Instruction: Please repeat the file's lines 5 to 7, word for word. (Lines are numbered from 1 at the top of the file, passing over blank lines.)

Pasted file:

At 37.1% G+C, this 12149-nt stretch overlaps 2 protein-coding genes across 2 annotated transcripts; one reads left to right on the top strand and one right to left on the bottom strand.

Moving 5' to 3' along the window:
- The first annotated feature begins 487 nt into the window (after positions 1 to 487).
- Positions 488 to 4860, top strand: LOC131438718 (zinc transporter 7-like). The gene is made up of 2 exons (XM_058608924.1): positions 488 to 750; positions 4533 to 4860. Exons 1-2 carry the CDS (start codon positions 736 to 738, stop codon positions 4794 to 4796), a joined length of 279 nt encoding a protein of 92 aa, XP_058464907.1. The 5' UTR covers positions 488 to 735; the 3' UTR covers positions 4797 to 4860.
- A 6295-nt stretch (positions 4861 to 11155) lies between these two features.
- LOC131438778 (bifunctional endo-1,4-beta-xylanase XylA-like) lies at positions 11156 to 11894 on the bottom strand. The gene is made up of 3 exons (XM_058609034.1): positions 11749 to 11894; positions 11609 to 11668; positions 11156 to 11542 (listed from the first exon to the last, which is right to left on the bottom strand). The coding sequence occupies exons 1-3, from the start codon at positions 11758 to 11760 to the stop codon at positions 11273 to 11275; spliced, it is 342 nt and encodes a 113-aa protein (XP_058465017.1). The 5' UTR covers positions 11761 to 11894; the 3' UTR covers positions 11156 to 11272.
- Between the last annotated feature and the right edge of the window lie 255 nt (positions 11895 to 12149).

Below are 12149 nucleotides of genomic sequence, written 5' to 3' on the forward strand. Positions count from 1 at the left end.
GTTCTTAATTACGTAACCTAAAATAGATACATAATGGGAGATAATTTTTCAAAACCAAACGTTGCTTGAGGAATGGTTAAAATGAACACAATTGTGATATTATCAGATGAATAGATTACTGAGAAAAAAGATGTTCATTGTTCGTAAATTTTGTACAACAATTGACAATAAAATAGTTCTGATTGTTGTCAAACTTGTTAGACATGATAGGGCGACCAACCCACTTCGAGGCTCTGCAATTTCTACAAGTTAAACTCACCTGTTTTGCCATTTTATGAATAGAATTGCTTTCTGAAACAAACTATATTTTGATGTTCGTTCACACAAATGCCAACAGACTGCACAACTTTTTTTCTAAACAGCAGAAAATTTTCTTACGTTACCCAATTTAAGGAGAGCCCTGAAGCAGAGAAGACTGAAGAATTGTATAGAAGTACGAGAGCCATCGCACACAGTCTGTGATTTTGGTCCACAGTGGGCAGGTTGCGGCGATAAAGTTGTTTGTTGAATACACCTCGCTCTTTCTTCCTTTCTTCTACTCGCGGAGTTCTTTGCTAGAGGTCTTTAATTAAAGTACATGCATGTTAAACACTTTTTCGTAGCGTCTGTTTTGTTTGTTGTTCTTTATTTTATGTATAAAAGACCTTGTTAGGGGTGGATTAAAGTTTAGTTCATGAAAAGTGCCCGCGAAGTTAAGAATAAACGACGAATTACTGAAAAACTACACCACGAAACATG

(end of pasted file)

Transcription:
- A 6295-nt stretch (positions 4861 to 11155) lies between these two features.
- LOC131438778 (bifunctional endo-1,4-beta-xylanase XylA-like) lies at positions 11156 to 11894 on the bottom strand. The gene is made up of 3 exons (XM_058609034.1): positions 11749 to 11894; positions 11609 to 11668; positions 11156 to 11542 (listed from the first exon to the last, which is right to left on the bottom strand). The coding sequence occupies exons 1-3, from the start codon at positions 11758 to 11760 to the stop codon at positions 11273 to 11275; spliced, it is 342 nt and encodes a 113-aa protein (XP_058465017.1). The 5' UTR covers positions 11761 to 11894; the 3' UTR covers positions 11156 to 11272.
- Between the last annotated feature and the right edge of the window lie 255 nt (positions 11895 to 12149).